David Douglas, The Overzealous Botanist

By | October 1, 2019

test article image
Douglas Fir in Quinault Forest Olympic National Park Washington USA. Source: (Avalon/Universal Images Group via Getty Images)

Botany, the study of plants, may seem like a dull subject. Collecting and cataloging flora doesn’t seem to be in league with the discovery of the Rosetta Stone or the explorations of Henry Hudson. But that was not the case two hundred years ago. To the West, much of the world was still unknown and there was a cadre of explorers who were filled with derring-do to collect all the world’s knowledge.

Since unknown species of plants were located in unexplored parts of the globe, this entailed scientists to cloak themselves with Indiana Jones-like guts mixed with the stamina of Sir Ernest Henry Shackleton. Case in point is David Douglas who is one of history’s best-known botanists and to whom his name is given to the Douglas fir tree.

He also died one of the most atypical deaths imaginable.

test article image
David Douglas. Source: (Wikimedia Commons)

Early Years

David Douglas was born on June 25, 1799, in the village of Scone, Scotland the son of a stonemason. He began an apprenticeship in plant lore at age 10 or 11 at the estate of the Earl of Mansfield under the tutelage of the head gardener, William Beattie. This he did for seven years learning the practical work of plant culture and then obtained a position at the estate of Sir Robert Preston. Preston happened to have a large library of botanical books that the young Douglas, who had no formal education, devoured.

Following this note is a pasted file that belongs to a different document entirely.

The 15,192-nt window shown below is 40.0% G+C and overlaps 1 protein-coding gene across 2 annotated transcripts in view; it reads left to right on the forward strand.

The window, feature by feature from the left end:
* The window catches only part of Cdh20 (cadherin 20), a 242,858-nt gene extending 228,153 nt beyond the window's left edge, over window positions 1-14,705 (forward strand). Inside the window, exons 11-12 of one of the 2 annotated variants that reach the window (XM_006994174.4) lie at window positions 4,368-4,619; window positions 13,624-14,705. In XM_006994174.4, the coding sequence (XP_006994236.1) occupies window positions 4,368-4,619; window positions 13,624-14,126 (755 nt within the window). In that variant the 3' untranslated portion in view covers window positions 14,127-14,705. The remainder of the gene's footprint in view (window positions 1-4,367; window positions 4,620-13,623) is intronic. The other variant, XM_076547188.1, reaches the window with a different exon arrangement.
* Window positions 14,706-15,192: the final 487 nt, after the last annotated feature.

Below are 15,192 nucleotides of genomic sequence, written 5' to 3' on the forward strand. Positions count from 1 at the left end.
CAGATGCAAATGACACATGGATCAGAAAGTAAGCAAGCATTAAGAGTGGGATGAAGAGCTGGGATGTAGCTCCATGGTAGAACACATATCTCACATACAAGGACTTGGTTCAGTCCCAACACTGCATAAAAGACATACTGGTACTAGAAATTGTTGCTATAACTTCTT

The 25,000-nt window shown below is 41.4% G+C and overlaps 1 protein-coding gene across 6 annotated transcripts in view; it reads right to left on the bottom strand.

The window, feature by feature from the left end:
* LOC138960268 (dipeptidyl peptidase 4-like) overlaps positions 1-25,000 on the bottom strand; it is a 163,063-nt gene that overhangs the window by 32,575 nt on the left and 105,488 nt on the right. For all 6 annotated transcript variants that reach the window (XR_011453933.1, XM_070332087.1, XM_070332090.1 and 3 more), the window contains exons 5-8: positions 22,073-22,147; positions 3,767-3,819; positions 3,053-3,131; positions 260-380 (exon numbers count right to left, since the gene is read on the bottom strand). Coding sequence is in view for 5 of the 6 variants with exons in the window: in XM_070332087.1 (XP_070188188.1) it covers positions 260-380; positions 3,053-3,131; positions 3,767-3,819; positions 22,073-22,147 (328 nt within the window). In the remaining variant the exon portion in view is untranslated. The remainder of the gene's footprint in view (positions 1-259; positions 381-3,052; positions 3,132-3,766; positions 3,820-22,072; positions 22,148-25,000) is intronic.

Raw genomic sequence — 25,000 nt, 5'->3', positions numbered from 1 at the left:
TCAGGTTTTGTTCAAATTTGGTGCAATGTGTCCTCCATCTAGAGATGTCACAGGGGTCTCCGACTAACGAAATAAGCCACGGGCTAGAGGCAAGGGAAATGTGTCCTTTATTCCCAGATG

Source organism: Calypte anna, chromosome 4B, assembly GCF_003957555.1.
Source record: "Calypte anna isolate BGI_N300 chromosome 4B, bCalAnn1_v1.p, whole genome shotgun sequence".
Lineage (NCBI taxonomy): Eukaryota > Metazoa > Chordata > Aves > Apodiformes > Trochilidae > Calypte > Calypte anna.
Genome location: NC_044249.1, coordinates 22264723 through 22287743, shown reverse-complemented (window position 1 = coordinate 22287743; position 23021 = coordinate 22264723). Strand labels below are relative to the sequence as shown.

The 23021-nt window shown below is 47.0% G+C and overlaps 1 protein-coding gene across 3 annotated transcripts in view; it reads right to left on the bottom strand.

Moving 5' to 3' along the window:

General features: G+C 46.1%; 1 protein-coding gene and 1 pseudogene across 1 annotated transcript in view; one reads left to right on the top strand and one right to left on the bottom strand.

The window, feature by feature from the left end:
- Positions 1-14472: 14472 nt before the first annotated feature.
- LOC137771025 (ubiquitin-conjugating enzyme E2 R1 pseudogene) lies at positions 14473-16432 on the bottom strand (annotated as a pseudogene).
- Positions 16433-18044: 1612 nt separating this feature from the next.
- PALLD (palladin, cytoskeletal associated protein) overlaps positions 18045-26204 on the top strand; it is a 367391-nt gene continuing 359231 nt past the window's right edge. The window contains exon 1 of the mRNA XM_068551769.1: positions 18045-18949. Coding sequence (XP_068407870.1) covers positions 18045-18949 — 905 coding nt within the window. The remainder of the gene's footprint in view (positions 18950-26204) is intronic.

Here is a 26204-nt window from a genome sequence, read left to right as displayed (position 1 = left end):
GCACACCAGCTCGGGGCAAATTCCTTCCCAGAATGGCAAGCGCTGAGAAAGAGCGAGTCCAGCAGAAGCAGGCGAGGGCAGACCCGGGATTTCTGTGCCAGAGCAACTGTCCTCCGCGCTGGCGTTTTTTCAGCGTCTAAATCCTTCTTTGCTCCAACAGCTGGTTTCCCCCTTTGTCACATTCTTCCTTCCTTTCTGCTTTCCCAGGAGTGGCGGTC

In 1820, Douglas went to the Botanical Gardens of the University of Glasgow where he became friends with a new botany professor, William Hooker. He attended Hooker’s lectures and obtained access to the professor’s private library. Hooker would describe Douglas as one of “great activity, singular abstemiousness, and energetic zeal." Together the two journeyed into the Scottish Highlands where Douglas learned how to press and dry plants, something very important for field preservation. In 1823, Hooker recommended Douglas to the prestigious Royal Horticultural Society which needed a young botanist to send abroad as a collector.